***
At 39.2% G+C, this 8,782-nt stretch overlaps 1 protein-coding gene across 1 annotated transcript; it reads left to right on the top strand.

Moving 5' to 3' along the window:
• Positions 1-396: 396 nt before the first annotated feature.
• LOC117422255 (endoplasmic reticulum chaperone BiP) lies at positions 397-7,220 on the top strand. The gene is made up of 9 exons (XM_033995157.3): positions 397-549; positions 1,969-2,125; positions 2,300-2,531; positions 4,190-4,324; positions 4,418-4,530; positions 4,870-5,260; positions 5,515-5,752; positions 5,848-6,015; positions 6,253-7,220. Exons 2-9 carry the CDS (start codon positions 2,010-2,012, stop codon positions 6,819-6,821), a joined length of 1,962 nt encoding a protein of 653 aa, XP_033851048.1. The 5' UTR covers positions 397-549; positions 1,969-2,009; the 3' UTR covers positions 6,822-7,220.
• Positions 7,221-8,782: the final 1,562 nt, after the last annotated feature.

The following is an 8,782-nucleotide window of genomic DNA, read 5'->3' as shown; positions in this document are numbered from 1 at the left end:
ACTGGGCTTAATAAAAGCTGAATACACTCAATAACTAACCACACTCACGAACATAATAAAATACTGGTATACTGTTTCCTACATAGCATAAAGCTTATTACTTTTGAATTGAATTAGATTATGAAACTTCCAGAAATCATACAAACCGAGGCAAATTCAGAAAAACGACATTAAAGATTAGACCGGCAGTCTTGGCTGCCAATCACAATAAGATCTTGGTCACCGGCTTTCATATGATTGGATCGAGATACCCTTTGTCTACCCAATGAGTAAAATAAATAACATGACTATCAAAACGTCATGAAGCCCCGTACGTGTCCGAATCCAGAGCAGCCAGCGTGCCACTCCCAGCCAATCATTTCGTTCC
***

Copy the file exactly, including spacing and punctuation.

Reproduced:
At 39.2% G+C, this 8,782-nt stretch overlaps 1 protein-coding gene across 1 annotated transcript; it reads left to right on the top strand.

Moving 5' to 3' along the window:
• Positions 1-396: 396 nt before the first annotated feature.
• LOC117422255 (endoplasmic reticulum chaperone BiP) lies at positions 397-7,220 on the top strand. The gene is made up of 9 exons (XM_033995157.3): positions 397-549; positions 1,969-2,125; positions 2,300-2,531; positions 4,190-4,324; positions 4,418-4,530; positions 4,870-5,260; positions 5,515-5,752; positions 5,848-6,015; positions 6,253-7,220. Exons 2-9 carry the CDS (start codon positions 2,010-2,012, stop codon positions 6,819-6,821), a joined length of 1,962 nt encoding a protein of 653 aa, XP_033851048.1. The 5' UTR covers positions 397-549; positions 1,969-2,009; the 3' UTR covers positions 6,822-7,220.
• Positions 7,221-8,782: the final 1,562 nt, after the last annotated feature.

The following is an 8,782-nucleotide window of genomic DNA, read 5'->3' as shown; positions in this document are numbered from 1 at the left end:
ACTGGGCTTAATAAAAGCTGAATACACTCAATAACTAACCACACTCACGAACATAATAAAATACTGGTATACTGTTTCCTACATAGCATAAAGCTTATTACTTTTGAATTGAATTAGATTATGAAACTTCCAGAAATCATACAAACCGAGGCAAATTCAGAAAAACGACATTAAAGATTAGACCGGCAGTCTTGGCTGCCAATCACAATAAGATCTTGGTCACCGGCTTTCATATGATTGGATCGAGATACCCTTTGTCTACCCAATGAGTAAAATAAATAACATGACTATCAAAACGTCATGAAGCCCCGTACGTGTCCGAATCCAGAGCAGCCAGCGTGCCACTCCCAGCCAATCATTTCGTTCC